Open Mics vs. The Confidence Factor

At the open mic last night, my confidence mid joke fell to an low point. It was a new joke that I wrote in the car on the way down, after having done some good crowdwork at the Non Profit Comedy Night show at the Comedy Underground. I was feeling great about it, all the way up to the point when I had to tell it. It was if my comedy instincts were rejecting it before it even left my mouth. What was so different about being in the car and then on stage. I really shouldn’t give a crap about what the open mic audience thinks. I’m there to work, I have things to say, fuck’em, right? I don’t know. Regardless, the joke fell flat, I saved the set by simply explaining to the audience that this just wasn’t a good night for me, but that’s what they get for a free show. My material may have sucked but my crowdwork was on last night.

Coming off of that set though I was able to take some good notes and I’m looking forward to tell the joke again. I basically re-wrote it from the ground up, coming off the one good part that explains how “I’m sexier than Jesus”. Sometimes the joke has to come out of my mouth and bomb the first time, and if I’m lucky, there will be that glimmer of hope, which is what happened last night.

Also, I think it might be time to re-write my JDate joke that was the opener from this one. It felt really stale and hacky, especially compared with the more conversational delivery style I’ve been using over the last couple of months. Now this thing sticks out like an 80’s airplane bit. Took down some notes on that as well, so we’ll see how that morphs itself.

All in all, both good things. A comedic phoenix arising from the ashes of other comedians smoking outside the club.

Norther Lights Theater Pub – Salem, Oregon

That is where I performed last weekend. Did a one nighter filling in for a comic friend of mine who had to go out of town. Got the call two weeks ago, so it wasn’t super last notice. Gig paid well and included a hotel room, and I haven’t been on a road gig for a while (last one was Longview with Duane), so I was looking forward to it.

The gig location, the Northern Lights Theater Pub was an interesting place. I had never heard of this place before and didn’t, for some reason, Google the place, so I had no idea what it was before I drove up. It is sort of what the name implies. There is a theater there, but like movie theater not drama. Four screens I think. The comedy was in theater 1. The “pub” part comes from the fact that you can eat and drink in your seats while watching said entertainment. They have a beer/wine bar and waitresses that will come to your table to deliver your food.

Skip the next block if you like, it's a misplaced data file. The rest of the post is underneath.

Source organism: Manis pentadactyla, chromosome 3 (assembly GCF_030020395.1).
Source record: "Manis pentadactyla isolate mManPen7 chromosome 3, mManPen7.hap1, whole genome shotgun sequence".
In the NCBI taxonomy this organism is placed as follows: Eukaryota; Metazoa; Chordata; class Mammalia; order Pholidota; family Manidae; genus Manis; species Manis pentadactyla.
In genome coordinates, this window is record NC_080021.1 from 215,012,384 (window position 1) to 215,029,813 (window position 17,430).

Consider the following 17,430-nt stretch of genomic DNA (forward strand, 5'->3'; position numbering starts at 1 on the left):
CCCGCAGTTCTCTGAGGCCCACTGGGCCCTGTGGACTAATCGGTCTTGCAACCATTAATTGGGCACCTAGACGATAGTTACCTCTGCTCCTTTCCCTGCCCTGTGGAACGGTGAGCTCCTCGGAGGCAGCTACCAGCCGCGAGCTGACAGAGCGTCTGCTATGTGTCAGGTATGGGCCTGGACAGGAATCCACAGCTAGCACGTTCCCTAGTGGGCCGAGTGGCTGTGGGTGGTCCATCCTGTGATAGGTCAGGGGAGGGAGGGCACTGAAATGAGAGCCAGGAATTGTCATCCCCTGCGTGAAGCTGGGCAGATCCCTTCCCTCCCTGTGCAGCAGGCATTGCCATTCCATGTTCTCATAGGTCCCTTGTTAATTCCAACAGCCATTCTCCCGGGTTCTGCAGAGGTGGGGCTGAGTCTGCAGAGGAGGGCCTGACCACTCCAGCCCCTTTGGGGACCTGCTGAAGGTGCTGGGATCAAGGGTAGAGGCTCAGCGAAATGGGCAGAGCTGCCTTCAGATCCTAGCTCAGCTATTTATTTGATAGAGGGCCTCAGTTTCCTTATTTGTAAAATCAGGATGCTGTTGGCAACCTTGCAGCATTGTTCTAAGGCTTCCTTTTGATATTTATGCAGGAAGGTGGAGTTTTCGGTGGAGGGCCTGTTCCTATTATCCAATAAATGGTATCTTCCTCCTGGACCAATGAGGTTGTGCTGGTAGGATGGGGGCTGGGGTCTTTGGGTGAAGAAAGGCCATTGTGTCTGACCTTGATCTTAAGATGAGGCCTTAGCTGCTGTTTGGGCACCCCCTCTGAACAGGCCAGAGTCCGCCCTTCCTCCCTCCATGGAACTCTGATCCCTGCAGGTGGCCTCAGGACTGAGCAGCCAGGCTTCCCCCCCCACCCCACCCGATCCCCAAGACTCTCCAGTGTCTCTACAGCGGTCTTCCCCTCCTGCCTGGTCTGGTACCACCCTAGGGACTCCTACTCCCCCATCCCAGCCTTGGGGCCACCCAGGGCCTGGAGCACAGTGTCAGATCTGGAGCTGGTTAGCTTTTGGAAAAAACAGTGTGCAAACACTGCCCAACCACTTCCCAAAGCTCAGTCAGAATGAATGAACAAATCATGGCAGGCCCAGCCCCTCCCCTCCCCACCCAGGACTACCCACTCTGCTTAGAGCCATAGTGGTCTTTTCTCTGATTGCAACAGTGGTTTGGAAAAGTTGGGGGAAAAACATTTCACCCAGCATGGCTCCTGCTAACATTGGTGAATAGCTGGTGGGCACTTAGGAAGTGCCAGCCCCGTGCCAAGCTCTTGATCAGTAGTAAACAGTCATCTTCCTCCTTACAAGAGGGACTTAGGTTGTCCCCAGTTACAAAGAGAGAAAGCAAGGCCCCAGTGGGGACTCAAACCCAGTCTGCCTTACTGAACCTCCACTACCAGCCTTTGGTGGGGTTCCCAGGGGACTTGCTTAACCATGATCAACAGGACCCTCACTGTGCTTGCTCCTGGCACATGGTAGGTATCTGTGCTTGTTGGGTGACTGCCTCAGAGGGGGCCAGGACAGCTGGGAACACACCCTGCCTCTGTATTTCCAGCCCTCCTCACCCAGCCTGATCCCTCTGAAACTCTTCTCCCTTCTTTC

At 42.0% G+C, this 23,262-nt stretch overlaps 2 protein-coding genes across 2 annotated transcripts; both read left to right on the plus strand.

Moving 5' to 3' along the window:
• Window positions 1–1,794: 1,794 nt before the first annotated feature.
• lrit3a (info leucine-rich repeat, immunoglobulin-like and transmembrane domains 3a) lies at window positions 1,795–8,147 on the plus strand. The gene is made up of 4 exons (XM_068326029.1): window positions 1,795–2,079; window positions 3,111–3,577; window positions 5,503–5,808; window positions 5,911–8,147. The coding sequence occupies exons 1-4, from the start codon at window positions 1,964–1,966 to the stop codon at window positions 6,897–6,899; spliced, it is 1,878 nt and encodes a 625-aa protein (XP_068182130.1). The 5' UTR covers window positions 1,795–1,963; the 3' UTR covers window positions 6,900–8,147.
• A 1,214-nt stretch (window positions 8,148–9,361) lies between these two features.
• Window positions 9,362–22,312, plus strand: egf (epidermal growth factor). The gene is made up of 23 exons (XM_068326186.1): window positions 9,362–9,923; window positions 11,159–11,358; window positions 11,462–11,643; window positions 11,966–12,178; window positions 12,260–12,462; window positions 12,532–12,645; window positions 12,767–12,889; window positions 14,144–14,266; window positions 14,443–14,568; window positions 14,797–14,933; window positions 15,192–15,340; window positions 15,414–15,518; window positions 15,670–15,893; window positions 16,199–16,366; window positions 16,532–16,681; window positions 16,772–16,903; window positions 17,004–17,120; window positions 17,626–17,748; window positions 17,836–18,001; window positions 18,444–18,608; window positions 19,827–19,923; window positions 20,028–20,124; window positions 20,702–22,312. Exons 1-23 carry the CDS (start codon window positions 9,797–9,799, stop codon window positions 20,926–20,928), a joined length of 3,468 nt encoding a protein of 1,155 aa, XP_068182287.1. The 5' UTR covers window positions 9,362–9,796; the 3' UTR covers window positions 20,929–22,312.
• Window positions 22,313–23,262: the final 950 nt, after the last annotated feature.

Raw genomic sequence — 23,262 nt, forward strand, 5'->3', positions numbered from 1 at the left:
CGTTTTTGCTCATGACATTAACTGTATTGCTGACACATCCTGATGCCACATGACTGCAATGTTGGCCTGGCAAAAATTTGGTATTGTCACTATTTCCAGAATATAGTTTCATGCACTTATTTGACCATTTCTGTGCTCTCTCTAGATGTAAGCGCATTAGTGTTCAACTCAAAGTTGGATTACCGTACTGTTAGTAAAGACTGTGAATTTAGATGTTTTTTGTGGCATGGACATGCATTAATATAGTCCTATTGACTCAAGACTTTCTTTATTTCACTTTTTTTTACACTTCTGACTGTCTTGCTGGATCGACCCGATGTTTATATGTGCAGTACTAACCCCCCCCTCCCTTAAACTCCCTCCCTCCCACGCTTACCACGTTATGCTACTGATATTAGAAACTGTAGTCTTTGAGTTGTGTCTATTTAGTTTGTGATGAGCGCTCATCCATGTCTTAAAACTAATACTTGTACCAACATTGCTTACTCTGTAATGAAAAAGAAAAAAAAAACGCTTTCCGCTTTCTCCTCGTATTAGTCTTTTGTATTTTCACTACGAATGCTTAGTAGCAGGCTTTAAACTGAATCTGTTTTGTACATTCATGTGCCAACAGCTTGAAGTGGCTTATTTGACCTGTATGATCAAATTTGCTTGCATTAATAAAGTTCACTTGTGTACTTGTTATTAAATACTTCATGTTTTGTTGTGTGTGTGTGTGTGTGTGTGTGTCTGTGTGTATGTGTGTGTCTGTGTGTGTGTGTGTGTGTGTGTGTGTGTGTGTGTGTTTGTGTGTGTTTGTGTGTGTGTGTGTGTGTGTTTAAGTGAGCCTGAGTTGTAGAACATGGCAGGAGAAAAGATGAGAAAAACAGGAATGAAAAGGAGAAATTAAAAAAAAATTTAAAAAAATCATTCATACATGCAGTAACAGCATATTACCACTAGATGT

I performed with a comic that goes by the name Kermit Apio. That is his real name, and yes he has a joke about it. Regardless, very funny and all around great guy to hang out with. After the show we walked across the parking lot and had Mexican food together and he told stories about what it was like to work with some of the headliners he’s had the pleasure to work with recently (Brian Regan). I had nothing nearly that epic to share.

The two gigs went ok. Here is my takeaway from the evening. I think I’m at my best when my act sounds like a story or a conversation with the audience. What this means is I really can’t just put up funny observations or impressive thinking that I think, given the right mindset, could be interpreted as funny. My most solid jokes have a story behind them, with some victim (mostly me), and I deliver it in a more conversational style. Tonight at the open mic I tested this theory, and I liked the results. My joke about mating with a tall hot blond woman isn’t an observation, it’s a fantasy story that gets more and more fantastical each time I tell it.

I also haven’t done a breakfast post in a while, so here is a picture of the epic french toast I had the morning after the gig at a place called the “Saucy Onion” in Salem. Apparently this stuff is world famous, and I got the blintz version with marscapone cheese and marionberries. This was in a box with little onion cartoons next to it, so it must have been the extra world famous version. They went light on the cheese, which in the end was a good thing. The round bread is a mystery to me. Overall, solid french toast though. After slathering some syrup on this thing and two and a half cups of coffee, I was good to drive back to Seattle. Next time, I’m either going to get the prosciutto and eggs or just half a french toast with eggs and bacon. This was a little too much bread for me in one sitting, but I’m not really complaining at all.